Resilience & Melancholy: Pop Music, Feminism, Neoliberalism

Resilience & Melancholy: Pop Music, Feminism, Neoliberalism

Resilience & Melancholy: Pop Music, Feminism, Neoliberalism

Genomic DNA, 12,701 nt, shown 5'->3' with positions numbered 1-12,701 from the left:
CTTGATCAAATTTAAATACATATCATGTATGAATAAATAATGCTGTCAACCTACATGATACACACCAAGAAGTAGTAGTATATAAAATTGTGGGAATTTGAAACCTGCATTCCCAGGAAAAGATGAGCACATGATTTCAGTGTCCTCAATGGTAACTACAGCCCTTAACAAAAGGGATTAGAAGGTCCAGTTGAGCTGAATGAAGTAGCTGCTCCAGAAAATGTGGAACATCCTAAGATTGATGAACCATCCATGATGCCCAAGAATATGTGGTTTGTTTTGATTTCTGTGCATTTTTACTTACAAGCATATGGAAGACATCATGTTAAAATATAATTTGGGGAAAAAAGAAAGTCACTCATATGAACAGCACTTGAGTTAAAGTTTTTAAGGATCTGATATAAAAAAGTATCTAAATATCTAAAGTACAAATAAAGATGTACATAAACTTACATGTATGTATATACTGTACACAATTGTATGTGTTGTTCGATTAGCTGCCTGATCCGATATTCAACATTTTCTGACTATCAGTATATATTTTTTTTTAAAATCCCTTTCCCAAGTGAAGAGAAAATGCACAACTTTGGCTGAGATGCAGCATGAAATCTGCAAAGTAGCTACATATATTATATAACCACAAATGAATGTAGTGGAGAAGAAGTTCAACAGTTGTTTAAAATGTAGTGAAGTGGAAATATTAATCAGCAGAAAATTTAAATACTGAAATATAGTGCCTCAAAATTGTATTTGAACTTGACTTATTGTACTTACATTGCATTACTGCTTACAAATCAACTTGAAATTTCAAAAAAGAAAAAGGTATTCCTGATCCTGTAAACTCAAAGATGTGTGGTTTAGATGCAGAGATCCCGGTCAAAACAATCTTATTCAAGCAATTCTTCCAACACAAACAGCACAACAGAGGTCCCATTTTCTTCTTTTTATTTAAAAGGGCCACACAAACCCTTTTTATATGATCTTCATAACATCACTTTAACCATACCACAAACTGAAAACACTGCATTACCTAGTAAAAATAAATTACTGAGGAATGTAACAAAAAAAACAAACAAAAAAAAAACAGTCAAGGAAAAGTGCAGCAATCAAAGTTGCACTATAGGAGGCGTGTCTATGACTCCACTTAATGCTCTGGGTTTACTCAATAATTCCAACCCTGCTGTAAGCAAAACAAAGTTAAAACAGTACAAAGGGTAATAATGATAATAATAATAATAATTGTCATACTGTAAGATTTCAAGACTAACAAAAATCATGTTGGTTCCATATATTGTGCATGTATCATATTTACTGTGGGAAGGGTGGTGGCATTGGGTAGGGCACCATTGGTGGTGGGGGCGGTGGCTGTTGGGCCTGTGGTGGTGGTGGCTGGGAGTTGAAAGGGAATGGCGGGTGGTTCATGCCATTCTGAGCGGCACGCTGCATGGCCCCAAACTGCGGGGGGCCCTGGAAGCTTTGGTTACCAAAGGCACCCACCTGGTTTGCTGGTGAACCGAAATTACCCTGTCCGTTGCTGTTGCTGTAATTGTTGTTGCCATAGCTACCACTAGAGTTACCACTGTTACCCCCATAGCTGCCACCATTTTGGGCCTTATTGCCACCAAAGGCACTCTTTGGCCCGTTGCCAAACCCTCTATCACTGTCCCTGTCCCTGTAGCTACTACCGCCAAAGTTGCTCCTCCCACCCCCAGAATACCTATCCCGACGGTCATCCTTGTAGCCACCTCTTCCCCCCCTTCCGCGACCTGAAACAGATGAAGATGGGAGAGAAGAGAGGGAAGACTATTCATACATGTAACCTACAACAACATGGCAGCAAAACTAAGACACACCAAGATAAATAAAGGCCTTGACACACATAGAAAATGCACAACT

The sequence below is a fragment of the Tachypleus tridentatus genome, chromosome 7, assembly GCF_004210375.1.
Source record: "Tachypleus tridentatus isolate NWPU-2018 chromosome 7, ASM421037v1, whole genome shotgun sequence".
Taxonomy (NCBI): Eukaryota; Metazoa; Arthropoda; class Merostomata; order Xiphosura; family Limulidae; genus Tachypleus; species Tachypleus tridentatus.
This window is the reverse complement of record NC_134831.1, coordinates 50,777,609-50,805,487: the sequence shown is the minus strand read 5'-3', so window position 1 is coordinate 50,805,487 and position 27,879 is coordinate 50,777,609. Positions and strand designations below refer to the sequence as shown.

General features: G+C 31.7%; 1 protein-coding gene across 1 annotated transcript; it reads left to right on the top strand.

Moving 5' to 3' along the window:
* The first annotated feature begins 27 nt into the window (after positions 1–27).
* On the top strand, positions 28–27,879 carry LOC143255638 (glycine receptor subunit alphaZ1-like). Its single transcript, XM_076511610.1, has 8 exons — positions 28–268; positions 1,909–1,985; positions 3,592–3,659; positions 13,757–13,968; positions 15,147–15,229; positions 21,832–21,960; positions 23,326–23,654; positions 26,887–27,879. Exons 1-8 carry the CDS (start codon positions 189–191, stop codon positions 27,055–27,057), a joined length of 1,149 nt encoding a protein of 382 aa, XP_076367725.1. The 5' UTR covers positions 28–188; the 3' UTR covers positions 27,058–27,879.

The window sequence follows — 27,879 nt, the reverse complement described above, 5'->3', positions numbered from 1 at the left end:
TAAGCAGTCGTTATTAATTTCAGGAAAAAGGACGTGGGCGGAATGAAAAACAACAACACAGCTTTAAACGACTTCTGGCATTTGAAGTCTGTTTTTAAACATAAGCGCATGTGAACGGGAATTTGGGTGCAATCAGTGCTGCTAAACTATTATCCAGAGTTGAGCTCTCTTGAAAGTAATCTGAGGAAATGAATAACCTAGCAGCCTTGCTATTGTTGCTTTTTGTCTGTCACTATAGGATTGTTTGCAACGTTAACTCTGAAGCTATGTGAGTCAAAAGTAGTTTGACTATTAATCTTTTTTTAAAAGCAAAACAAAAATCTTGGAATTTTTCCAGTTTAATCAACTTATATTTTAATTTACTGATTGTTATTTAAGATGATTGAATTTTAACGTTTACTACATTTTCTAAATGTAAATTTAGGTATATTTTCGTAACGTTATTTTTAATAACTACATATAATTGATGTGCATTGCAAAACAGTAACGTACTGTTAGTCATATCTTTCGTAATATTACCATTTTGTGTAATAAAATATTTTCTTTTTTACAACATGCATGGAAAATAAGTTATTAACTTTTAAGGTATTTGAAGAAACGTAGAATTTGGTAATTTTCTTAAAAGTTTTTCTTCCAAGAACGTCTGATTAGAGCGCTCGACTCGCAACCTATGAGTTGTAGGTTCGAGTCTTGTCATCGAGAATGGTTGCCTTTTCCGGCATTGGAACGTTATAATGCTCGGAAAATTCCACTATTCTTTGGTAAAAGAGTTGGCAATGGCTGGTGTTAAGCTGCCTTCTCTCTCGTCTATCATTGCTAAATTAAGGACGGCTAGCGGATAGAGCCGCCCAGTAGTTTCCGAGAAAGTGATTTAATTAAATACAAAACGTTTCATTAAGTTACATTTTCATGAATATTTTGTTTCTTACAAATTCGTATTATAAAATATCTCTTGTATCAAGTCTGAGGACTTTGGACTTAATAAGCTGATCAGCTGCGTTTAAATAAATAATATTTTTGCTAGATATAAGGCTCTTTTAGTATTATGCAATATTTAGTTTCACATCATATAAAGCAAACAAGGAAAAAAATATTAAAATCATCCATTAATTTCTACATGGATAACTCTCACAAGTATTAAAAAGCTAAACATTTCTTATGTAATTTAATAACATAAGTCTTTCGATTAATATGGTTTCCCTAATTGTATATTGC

When most people think that “little girls should be seen and not heard,” a noisy, riotous scream can be revolutionary. But that’s not the case anymore. (Cis/Het/White) Girls aren’t supposed to be virginal, passive objects, but Poly-Styrene-like sirens who scream back in spectacularly noisy and transgressive ways as they “Lean In.” Resilience is the new, neoliberal feminine ideal: real women overcome all the objectification and silencing that impeded their foremothers. Resilience discourse incites noisy damage, like screams, so that it can be recycled for a profit. It turns the crises posed by avant-garde noise, feminist critique, and black aesthetics into opportunities for strengthening the vitality of multi-racial white supremacist patriarchy (MRWaSP). Reading contemporary pop music – Lady Gaga, Beyonce, Calvin Harris – with and against political philosophers like Michel Foucault, feminists like Patricia Hill Collins, and media theorists like Steven Shaviro, /Resilience & Melancholy/ shows how resilience discourse manifests in both pop music and in feminist politics. In particular, it argues that resilient femininity is a post-feminist strategy for producing post-race white supremacy. Resilience discourse allows women to “Lean In” to MRWaSP privilege because their overcoming and leaning-in actively produce blackness as exception,...

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